“that almost all modern scholars don’t believe (for very good reasons) that Paul did not write I and II Timothy and Titus”

        So are you saying that if the scholarly consensus changes, then Christian youth should accept the contrary? That they’re supposed to base their beliefs on the latest consensus in the academic journals? That’s a false appeal to authority and it’s a bad idea. You wouldn’t base your beliefs on the academic consensus of 100 years ago in a whole host of areas. Why would someone do it today? It’s the actual reasons that matter, and the “very good reasons” you mention only work if you accept the various methods of higher criticism upon which these arguments stand. But in my mind these methods are mostly speculative, so they don’t get you very far in answering the question of Pauline authorship, for example. “The vocabulary is different in the pastoral epistles than Paul’s known works, so he couldn’t have written it!” That’s a curiosity, not a proof. See what C. S. Lewis said about critics who would try to do the same type of thing to his work. And of course Christianity does not stand or fall with the authorship of these books.

        As to many of your other examples, the facts are not all in to make a definitive case either way, so your “IT’S A LIE!” posturing is disingenuous. If there are questions about the historicity of the Exodus, for example, the historical and archaeological facts are not in to make a definitive case either way, so the Christian believer is warranted in accepting the biblical narrative. What’s important for Christian belief is (1) the existence of God, (2) the historicity of the Resurrection and (3) the facts of human experience that fit better with a theistic worldview than a naturalistic one (perception of moral facts, of beauty, of free will, etc.).

        • I’m no ID advocate, since I don’t think ID proponents have proven their case.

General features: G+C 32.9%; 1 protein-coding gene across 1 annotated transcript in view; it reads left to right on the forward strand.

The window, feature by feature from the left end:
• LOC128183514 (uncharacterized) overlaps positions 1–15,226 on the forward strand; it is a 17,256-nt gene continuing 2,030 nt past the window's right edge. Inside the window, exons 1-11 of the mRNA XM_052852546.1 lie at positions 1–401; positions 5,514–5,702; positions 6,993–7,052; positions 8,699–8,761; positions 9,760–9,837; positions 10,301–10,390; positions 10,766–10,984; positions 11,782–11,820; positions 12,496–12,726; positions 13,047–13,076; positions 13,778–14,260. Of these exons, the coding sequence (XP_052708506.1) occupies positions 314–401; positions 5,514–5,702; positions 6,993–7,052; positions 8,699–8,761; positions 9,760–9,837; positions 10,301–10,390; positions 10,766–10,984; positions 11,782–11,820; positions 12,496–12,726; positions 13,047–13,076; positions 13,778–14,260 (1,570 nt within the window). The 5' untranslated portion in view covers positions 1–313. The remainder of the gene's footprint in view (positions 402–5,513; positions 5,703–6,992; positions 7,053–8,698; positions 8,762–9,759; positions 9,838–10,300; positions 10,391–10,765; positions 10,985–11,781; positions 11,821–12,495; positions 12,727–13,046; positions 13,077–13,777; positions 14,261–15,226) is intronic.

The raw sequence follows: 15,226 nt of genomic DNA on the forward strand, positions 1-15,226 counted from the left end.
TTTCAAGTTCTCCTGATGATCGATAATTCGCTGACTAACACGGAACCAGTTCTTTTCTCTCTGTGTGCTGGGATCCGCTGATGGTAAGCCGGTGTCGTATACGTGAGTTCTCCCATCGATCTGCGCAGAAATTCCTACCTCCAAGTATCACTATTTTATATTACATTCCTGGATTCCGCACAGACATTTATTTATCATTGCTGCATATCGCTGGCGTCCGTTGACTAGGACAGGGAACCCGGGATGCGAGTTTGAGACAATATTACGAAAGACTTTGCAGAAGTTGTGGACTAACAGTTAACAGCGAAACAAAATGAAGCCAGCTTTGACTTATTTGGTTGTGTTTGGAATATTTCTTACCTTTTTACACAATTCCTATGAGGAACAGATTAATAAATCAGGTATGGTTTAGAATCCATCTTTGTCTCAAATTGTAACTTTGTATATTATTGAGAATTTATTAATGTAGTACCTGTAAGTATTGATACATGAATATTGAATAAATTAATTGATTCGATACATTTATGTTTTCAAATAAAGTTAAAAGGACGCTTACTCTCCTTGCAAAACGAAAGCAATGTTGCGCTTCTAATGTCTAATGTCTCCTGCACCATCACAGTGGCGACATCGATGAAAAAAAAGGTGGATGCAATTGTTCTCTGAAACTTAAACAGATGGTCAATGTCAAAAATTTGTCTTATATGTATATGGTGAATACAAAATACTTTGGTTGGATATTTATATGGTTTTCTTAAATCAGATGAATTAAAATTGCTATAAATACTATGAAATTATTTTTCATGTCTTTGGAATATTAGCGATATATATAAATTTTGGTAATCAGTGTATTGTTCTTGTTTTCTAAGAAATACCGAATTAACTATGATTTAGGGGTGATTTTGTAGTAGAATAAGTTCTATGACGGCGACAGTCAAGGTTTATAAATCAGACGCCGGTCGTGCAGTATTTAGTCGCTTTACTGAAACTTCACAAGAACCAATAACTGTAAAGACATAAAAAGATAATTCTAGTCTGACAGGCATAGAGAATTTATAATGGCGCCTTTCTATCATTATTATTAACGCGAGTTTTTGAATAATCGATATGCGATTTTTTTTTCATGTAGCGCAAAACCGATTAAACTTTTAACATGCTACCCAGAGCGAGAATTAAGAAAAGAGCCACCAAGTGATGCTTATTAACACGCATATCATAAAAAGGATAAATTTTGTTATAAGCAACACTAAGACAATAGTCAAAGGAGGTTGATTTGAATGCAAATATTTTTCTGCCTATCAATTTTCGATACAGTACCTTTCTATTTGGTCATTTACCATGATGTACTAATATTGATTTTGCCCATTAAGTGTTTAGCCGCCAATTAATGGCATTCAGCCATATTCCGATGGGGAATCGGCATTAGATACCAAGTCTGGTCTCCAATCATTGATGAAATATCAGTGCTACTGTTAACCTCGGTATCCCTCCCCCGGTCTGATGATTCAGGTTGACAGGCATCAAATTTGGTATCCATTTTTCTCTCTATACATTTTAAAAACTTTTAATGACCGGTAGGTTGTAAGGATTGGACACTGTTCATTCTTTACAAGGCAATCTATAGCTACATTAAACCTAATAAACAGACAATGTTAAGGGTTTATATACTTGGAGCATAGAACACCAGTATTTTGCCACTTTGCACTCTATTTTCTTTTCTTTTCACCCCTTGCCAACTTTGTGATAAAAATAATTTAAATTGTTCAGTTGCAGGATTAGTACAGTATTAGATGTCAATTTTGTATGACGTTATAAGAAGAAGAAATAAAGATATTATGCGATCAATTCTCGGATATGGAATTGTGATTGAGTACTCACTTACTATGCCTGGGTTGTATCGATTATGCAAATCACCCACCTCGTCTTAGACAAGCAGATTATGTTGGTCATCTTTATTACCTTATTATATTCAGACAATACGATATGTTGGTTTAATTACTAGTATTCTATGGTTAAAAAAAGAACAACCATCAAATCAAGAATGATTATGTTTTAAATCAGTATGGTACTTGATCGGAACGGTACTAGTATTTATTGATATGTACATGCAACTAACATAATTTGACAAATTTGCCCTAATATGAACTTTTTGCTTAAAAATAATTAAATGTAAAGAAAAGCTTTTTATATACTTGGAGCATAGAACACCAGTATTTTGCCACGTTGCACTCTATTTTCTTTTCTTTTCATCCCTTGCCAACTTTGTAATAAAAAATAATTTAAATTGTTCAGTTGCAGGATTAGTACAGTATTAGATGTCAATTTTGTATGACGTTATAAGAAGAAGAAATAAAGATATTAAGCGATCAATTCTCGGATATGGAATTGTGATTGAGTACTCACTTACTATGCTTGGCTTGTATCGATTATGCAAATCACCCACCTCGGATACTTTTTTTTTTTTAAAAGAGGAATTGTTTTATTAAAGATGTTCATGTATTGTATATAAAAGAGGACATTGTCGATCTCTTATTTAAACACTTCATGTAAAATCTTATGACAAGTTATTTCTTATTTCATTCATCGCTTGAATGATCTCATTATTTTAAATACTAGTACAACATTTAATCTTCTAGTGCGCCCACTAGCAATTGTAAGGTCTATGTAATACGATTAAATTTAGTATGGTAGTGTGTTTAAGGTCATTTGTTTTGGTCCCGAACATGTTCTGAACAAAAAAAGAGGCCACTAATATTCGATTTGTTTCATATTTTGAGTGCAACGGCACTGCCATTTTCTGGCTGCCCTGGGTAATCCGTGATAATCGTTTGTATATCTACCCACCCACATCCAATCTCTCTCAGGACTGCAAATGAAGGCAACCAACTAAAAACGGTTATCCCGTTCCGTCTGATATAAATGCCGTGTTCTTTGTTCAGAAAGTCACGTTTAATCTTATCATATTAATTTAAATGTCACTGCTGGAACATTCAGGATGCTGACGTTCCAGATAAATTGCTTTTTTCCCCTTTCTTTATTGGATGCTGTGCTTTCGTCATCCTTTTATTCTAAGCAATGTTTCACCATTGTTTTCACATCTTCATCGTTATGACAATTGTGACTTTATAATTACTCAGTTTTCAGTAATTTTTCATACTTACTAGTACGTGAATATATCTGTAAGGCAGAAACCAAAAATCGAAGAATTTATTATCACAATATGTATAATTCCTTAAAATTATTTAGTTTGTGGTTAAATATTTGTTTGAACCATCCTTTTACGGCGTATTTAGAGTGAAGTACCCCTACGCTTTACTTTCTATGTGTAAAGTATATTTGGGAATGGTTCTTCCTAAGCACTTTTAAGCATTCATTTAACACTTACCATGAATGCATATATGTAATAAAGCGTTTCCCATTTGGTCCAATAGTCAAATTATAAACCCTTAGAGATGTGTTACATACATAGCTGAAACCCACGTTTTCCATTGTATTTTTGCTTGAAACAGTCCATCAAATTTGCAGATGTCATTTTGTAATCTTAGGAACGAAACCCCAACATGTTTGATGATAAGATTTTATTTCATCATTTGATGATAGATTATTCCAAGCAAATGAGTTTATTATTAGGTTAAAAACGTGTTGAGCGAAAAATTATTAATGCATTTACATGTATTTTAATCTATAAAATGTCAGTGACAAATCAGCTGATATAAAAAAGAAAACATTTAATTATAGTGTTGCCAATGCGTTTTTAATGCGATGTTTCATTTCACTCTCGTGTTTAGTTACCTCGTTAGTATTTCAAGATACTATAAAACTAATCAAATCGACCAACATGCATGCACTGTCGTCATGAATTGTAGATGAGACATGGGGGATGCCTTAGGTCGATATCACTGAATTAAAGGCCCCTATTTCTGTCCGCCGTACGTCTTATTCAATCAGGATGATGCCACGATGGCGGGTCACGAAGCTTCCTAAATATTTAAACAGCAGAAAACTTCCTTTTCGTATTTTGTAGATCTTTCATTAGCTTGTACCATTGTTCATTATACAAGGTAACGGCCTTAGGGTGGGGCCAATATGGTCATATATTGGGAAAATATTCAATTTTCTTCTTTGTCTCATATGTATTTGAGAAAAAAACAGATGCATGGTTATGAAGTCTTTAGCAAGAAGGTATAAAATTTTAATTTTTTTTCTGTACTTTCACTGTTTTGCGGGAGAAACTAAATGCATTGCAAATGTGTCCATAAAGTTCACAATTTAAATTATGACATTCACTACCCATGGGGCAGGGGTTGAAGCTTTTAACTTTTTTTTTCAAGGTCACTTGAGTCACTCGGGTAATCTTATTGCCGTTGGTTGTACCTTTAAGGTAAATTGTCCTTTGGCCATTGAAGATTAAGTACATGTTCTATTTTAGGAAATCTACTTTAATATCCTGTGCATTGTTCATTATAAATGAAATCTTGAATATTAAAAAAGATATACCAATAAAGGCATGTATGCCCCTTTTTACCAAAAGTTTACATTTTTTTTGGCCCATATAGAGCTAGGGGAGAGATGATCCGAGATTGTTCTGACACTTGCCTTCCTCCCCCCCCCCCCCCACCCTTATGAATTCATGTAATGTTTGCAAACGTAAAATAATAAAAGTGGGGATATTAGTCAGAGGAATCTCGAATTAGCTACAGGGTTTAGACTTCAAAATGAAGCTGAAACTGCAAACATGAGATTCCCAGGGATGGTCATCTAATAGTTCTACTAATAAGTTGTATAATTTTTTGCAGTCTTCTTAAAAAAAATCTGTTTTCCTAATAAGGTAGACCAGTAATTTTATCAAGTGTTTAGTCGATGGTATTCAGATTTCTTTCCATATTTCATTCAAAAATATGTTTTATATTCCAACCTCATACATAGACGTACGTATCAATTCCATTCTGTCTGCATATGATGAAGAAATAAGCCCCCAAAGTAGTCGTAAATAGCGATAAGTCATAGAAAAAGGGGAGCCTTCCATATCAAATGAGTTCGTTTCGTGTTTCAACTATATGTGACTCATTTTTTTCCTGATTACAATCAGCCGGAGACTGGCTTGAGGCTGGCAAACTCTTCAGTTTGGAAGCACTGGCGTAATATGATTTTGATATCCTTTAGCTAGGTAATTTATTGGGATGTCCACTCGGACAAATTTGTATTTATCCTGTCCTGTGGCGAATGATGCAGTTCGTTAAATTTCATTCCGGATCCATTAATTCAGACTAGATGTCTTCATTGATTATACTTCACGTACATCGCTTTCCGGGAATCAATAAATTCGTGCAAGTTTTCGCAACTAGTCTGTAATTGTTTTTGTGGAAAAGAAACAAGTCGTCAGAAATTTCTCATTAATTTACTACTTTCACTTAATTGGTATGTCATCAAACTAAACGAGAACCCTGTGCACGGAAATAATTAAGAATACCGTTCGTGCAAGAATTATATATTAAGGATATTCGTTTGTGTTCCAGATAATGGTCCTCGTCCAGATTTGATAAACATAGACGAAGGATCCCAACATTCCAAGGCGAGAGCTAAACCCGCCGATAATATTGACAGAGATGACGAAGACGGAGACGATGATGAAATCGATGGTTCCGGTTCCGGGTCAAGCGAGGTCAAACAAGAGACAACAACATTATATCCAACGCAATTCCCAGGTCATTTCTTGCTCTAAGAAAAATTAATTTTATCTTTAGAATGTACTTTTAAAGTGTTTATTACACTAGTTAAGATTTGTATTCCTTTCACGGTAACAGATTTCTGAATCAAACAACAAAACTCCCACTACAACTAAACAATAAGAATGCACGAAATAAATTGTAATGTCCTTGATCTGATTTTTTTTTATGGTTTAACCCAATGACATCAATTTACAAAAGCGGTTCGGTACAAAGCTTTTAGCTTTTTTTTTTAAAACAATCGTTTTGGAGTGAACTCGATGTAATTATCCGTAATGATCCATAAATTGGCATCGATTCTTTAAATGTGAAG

Show me a single peer-reviewed journal article detailing ID as a good explanation for biological diversity or origins. I’ll help you out here; there isn’t one. ID is creationism by another name. There’s no good reason to accept it. Even Michael Behe admits there is no workable ID theory that makes predictions, can be tested and validadted. It’s not science and is therefore in opposition to evolution which is the only scientific model in place to describe biology.

          The vocabulary is different in the pastoral epistles than Paul’s known works, so he couldn’t have written it!

          It’s not just the vocabulary as I’m sure you are well aware of but evading. The church model described in the Pastorals didn’t even exist when they were supposed to have been written. Why did Marcion put together the first canon composed of Luke and 10 Pauline epistles? If the Pastorals were truly Pauline, they would have been circulated and known about by Marcion’s day. If they were not, there is no good reason to assume they were written by Paul at all given that pseudepigraphy was rampant in the ancient world. Just because they claim to have been written by Paul is an extremely weak argument to use as evidence that they were. Is any of this ever discussed in churches today? Is there any reason to believe that a person who brought this up in an evangelical church today wouldn’t be labeled a heretic? The answer to both questions is no. So when the subject is ignored and young people finally get out of the stifling anti-intellectualism that is characteristic of today’s evangelical churches, is it any wonder they don’t come back?

          If there are questions about the historicity of the Exodus, for example, the historical and archaeological facts are not in to make a definitive case either way, so the Christian believer is warranted in accepting the biblical narrative.

          Why? Because evangelicals want to cling to an outdated doctrine of inerrancy? Certainly the documentary hypothesis may not be completely accurate, but it is a far better model than “Moses wrote them”. Also, when archaeologists uncover Canaanite ruins of places like Jericho or Ai and discover that Ai actually was deserted over 500 years before Jericho (instead of the short period in Joshua) or that there is no evidence of any kind of destruction or conquest, why should anyone continue to believe the Biblical account of these types of histories? Regardless, none of these issues are ever discussed or approached in churchs. They are verboten. When thinking individuals realize they have been told only one side of the story (and the much weaker side at that), they inevitably feel betrayed by the duplicity.

          Anyway, I’m just the messenger (along with scholars like Pete Enns and Kenton Sparks). I only report what is self-evident to me having worked with many college students in the past. Ignore what I have to say if you like, but I guarantee this problem isn’t going away.